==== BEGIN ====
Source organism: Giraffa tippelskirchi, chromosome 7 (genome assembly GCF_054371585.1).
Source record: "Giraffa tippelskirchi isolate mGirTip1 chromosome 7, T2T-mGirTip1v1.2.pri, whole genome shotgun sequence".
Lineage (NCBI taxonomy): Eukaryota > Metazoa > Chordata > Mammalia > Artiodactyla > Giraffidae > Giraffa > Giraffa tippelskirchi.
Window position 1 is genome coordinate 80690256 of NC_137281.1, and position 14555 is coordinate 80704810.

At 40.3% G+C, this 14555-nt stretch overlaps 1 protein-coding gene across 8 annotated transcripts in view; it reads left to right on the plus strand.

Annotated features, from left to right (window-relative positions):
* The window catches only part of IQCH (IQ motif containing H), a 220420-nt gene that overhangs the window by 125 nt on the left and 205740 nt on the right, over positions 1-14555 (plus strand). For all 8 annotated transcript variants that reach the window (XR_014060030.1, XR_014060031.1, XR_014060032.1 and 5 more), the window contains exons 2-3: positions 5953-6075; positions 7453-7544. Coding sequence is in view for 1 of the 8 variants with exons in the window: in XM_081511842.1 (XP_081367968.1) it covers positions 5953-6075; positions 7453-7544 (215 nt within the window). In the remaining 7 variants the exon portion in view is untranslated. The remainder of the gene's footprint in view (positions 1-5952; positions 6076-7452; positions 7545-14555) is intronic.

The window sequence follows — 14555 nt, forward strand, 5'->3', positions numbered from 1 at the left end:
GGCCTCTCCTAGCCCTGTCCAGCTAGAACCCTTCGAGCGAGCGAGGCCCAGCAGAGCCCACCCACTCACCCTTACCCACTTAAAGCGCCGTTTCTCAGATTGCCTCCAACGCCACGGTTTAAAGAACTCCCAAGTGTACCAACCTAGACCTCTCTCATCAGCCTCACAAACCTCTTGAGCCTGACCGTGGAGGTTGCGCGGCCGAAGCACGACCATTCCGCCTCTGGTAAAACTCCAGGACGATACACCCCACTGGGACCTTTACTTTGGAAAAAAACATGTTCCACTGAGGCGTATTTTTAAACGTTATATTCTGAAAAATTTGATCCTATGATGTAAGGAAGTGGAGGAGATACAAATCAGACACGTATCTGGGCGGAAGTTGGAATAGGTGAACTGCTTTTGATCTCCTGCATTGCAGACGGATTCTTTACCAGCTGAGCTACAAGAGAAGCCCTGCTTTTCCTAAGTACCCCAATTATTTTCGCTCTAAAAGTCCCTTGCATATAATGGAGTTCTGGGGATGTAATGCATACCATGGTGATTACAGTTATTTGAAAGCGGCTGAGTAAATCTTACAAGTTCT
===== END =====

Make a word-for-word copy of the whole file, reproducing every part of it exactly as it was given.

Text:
Source organism: Giraffa tippelskirchi, chromosome 7 (genome assembly GCF_054371585.1).
Source record: "Giraffa tippelskirchi isolate mGirTip1 chromosome 7, T2T-mGirTip1v1.2.pri, whole genome shotgun sequence".
Lineage (NCBI taxonomy): Eukaryota > Metazoa > Chordata > Mammalia > Artiodactyla > Giraffidae > Giraffa > Giraffa tippelskirchi.
Window position 1 is genome coordinate 80690256 of NC_137281.1, and position 14555 is coordinate 80704810.

At 40.3% G+C, this 14555-nt stretch overlaps 1 protein-coding gene across 8 annotated transcripts in view; it reads left to right on the plus strand.

Annotated features, from left to right (window-relative positions):
* The window catches only part of IQCH (IQ motif containing H), a 220420-nt gene that overhangs the window by 125 nt on the left and 205740 nt on the right, over positions 1-14555 (plus strand). For all 8 annotated transcript variants that reach the window (XR_014060030.1, XR_014060031.1, XR_014060032.1 and 5 more), the window contains exons 2-3: positions 5953-6075; positions 7453-7544. Coding sequence is in view for 1 of the 8 variants with exons in the window: in XM_081511842.1 (XP_081367968.1) it covers positions 5953-6075; positions 7453-7544 (215 nt within the window). In the remaining 7 variants the exon portion in view is untranslated. The remainder of the gene's footprint in view (positions 1-5952; positions 6076-7452; positions 7545-14555) is intronic.

The window sequence follows — 14555 nt, forward strand, 5'->3', positions numbered from 1 at the left end:
GGCCTCTCCTAGCCCTGTCCAGCTAGAACCCTTCGAGCGAGCGAGGCCCAGCAGAGCCCACCCACTCACCCTTACCCACTTAAAGCGCCGTTTCTCAGATTGCCTCCAACGCCACGGTTTAAAGAACTCCCAAGTGTACCAACCTAGACCTCTCTCATCAGCCTCACAAACCTCTTGAGCCTGACCGTGGAGGTTGCGCGGCCGAAGCACGACCATTCCGCCTCTGGTAAAACTCCAGGACGATACACCCCACTGGGACCTTTACTTTGGAAAAAAACATGTTCCACTGAGGCGTATTTTTAAACGTTATATTCTGAAAAATTTGATCCTATGATGTAAGGAAGTGGAGGAGATACAAATCAGACACGTATCTGGGCGGAAGTTGGAATAGGTGAACTGCTTTTGATCTCCTGCATTGCAGACGGATTCTTTACCAGCTGAGCTACAAGAGAAGCCCTGCTTTTCCTAAGTACCCCAATTATTTTCGCTCTAAAAGTCCCTTGCATATAATGGAGTTCTGGGGATGTAATGCATACCATGGTGATTACAGTTATTTGAAAGCGGCTGAGTAAATCTTACAAGTTCT